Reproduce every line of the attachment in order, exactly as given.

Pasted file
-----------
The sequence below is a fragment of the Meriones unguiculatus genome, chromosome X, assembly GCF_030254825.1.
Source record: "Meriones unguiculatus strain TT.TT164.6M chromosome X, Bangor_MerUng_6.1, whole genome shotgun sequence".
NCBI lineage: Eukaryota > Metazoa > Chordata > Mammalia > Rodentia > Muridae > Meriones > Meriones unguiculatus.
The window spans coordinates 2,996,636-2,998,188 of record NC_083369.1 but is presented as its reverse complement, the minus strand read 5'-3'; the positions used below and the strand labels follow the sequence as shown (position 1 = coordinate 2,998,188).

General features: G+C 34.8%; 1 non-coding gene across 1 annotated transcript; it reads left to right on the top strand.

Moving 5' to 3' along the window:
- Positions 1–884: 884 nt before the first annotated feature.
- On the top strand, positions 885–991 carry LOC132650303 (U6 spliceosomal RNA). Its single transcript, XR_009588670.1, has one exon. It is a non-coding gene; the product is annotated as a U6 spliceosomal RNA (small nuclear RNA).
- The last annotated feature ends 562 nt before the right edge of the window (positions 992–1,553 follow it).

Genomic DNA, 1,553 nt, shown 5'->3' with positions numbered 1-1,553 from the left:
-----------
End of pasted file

The sequence below is a fragment of the Meriones unguiculatus genome, chromosome X, assembly GCF_030254825.1.
Source record: "Meriones unguiculatus strain TT.TT164.6M chromosome X, Bangor_MerUng_6.1, whole genome shotgun sequence".
NCBI lineage: Eukaryota > Metazoa > Chordata > Mammalia > Rodentia > Muridae > Meriones > Meriones unguiculatus.
The window spans coordinates 2,996,636-2,998,188 of record NC_083369.1 but is presented as its reverse complement, the minus strand read 5'-3'; the positions used below and the strand labels follow the sequence as shown (position 1 = coordinate 2,998,188).

General features: G+C 34.8%; 1 non-coding gene across 1 annotated transcript; it reads left to right on the top strand.

Moving 5' to 3' along the window:
- Positions 1–884: 884 nt before the first annotated feature.
- On the top strand, positions 885–991 carry LOC132650303 (U6 spliceosomal RNA). Its single transcript, XR_009588670.1, has one exon. It is a non-coding gene; the product is annotated as a U6 spliceosomal RNA (small nuclear RNA).
- The last annotated feature ends 562 nt before the right edge of the window (positions 992–1,553 follow it).

Genomic DNA, 1,553 nt, shown 5'->3' with positions numbered 1-1,553 from the left: